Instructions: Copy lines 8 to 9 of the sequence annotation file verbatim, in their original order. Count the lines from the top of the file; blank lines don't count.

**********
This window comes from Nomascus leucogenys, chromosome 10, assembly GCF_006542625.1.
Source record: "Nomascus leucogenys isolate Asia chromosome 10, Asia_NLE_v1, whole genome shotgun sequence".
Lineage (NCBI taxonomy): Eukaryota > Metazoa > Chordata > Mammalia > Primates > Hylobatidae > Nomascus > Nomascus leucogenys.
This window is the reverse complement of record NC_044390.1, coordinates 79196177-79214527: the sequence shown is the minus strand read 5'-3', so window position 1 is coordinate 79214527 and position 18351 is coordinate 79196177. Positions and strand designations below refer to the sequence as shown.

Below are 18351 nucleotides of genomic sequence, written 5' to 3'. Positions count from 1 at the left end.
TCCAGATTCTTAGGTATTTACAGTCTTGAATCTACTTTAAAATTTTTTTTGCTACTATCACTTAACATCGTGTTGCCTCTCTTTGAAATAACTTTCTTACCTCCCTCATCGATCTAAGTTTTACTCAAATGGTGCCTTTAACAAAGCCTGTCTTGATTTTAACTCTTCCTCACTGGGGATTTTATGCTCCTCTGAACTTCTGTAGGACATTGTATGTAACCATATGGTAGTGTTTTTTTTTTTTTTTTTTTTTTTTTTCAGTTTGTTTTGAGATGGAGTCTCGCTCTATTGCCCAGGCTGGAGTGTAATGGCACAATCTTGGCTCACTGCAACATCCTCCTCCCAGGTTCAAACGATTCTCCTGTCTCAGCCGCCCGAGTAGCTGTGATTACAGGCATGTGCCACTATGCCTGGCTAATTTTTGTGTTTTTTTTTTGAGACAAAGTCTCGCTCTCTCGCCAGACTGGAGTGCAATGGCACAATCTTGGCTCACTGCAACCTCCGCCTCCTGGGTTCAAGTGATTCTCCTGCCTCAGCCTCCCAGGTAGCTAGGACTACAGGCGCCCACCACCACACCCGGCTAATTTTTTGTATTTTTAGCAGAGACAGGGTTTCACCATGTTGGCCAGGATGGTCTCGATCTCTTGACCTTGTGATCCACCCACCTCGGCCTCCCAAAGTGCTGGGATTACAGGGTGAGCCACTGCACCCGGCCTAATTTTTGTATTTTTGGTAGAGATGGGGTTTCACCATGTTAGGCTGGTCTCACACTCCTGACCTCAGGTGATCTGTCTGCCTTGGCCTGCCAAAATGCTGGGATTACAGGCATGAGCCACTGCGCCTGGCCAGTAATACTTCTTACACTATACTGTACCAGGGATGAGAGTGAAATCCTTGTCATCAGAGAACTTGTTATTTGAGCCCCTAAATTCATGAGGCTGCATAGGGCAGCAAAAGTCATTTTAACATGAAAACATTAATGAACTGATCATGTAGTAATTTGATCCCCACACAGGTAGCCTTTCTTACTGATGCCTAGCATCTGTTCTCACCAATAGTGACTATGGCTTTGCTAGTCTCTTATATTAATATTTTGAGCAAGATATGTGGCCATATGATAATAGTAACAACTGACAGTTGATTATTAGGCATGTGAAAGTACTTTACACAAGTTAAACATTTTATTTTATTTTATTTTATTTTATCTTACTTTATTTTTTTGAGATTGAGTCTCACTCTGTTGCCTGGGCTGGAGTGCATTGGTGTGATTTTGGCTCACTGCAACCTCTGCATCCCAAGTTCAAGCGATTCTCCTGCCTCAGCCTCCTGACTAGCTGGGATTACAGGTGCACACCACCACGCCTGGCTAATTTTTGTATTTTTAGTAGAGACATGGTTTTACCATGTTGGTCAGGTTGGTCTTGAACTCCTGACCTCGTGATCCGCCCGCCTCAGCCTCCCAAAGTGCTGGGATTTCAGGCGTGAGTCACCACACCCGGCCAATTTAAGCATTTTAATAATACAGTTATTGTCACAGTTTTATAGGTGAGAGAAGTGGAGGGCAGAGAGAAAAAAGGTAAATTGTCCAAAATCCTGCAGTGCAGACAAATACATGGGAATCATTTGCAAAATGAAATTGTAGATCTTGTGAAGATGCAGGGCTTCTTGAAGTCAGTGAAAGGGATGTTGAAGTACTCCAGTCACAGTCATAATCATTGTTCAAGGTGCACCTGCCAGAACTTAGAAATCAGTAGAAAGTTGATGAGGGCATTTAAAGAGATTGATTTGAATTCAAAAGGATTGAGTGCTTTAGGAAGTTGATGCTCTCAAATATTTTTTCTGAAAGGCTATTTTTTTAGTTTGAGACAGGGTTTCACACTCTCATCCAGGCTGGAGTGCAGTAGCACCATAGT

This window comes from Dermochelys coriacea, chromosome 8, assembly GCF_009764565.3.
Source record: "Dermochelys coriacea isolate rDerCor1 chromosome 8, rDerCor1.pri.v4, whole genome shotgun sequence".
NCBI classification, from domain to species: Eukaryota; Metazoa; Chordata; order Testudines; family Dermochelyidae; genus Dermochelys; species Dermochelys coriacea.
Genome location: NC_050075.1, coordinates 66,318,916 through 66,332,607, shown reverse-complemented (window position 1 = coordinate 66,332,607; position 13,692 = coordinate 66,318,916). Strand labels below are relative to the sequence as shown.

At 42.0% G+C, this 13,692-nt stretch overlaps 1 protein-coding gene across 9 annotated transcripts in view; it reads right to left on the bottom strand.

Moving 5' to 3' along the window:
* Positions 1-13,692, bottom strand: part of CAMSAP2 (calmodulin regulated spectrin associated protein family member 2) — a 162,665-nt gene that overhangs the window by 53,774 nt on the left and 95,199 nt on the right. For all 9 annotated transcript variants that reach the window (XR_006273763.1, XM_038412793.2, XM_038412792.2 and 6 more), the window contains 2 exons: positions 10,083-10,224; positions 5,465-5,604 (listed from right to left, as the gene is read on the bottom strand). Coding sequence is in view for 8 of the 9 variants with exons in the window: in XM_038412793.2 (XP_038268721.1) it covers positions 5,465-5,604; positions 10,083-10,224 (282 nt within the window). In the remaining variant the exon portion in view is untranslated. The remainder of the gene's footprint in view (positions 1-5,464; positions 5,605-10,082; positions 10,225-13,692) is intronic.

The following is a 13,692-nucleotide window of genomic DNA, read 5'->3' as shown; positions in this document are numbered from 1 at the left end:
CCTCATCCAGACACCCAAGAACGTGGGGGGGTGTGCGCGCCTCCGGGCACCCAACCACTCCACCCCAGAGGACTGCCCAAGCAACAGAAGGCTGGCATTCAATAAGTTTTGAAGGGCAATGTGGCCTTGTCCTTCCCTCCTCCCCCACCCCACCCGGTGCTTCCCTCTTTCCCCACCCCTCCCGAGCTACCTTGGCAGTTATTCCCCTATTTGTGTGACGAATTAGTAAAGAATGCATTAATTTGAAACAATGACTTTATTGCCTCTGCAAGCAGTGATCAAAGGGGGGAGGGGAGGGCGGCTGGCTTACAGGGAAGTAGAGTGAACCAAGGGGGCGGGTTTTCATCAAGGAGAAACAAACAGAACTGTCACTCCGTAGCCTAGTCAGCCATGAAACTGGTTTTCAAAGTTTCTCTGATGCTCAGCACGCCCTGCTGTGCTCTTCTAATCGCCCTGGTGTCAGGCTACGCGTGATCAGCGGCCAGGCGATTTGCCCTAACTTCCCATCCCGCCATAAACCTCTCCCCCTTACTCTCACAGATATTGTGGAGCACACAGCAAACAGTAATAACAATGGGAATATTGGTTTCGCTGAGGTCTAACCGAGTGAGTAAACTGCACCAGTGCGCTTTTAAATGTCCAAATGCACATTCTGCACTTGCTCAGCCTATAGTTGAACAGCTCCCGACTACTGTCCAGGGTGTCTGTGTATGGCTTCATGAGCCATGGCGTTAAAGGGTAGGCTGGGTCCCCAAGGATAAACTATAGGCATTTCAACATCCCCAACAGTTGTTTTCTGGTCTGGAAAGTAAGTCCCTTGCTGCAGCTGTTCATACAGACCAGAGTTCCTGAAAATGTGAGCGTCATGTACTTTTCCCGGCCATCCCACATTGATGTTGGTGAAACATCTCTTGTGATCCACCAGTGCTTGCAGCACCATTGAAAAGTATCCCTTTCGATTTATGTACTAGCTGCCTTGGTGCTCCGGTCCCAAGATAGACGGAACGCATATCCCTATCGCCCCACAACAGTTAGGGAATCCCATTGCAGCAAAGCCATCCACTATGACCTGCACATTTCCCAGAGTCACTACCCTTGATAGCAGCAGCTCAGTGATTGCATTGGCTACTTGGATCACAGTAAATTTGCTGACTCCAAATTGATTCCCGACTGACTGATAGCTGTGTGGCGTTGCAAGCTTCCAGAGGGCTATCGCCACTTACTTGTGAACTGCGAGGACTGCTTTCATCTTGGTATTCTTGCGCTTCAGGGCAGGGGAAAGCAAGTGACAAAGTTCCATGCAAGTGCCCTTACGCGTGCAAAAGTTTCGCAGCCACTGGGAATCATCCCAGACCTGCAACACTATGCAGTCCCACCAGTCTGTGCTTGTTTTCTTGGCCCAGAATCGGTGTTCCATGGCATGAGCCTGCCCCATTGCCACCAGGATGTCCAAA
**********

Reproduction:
Source record: "Dermochelys coriacea isolate rDerCor1 chromosome 8, rDerCor1.pri.v4, whole genome shotgun sequence".
NCBI classification, from domain to species: Eukaryota; Metazoa; Chordata; order Testudines; family Dermochelyidae; genus Dermochelys; species Dermochelys coriacea.